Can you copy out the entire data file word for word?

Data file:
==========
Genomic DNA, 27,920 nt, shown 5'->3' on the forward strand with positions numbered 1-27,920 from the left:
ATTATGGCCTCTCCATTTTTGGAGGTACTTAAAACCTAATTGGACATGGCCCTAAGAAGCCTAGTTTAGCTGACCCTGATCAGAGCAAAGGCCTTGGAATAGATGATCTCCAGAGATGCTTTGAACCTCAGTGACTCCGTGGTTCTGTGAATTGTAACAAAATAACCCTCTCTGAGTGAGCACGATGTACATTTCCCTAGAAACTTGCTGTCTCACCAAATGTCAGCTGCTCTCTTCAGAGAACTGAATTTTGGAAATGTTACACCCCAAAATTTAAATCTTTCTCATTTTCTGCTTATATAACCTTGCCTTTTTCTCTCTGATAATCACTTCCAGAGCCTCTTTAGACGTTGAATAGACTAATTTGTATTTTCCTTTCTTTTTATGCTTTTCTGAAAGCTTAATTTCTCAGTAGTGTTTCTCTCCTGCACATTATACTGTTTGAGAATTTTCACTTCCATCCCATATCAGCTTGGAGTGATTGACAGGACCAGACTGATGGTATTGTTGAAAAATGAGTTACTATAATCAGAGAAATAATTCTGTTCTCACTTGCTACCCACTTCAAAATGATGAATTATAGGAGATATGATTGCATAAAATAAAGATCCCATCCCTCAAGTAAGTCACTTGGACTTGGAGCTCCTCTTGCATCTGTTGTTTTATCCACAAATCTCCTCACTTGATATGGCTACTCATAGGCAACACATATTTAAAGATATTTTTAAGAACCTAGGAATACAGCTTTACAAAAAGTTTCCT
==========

Genomic DNA, 27,920 nt, shown 5'->3' on the forward strand with positions numbered 1-27,920 from the left:
ATTATGGCCTCTCCATTTTTGGAGGTACTTAAAACCTAATTGGACATGGCCCTAAGAAGCCTAGTTTAGCTGACCCTGATCAGAGCAAAGGCCTTGGAATAGATGATCTCCAGAGATGCTTTGAACCTCAGTGACTCCGTGGTTCTGTGAATTGTAACAAAATAACCCTCTCTGAGTGAGCACGATGTACATTTCCCTAGAAACTTGCTGTCTCACCAAATGTCAGCTGCTCTCTTCAGAGAACTGAATTTTGGAAATGTTACACCCCAAAATTTAAATCTTTCTCATTTTCTGCTTATATAACCTTGCCTTTTTCTCTCTGATAATCACTTCCAGAGCCTCTTTAGACGTTGAATAGACTAATTTGTATTTTCCTTTCTTTTTATGCTTTTCTGAAAGCTTAATTTCTCAGTAGTGTTTCTCTCCTGCACATTATACTGTTTGAGAATTTTCACTTCCATCCCATATCAGCTTGGAGTGATTGACAGGACCAGACTGATGGTATTGTTGAAAAATGAGTTACTATAATCAGAGAAATAATTCTGTTCTCACTTGCTACCCACTTCAAAATGATGAATTATAGGAGATATGATTGCATAAAATAAAGATCCCATCCCTCAAGTAAGTCACTTGGACTTGGAGCTCCTCTTGCATCTGTTGTTTTATCCACAAATCTCCTCACTTGATATGGCTACTCATAGGCAACACATATTTAAAGATATTTTTAAGAACCTAGGAATACAGCTTTACAAAAAGTTTCCT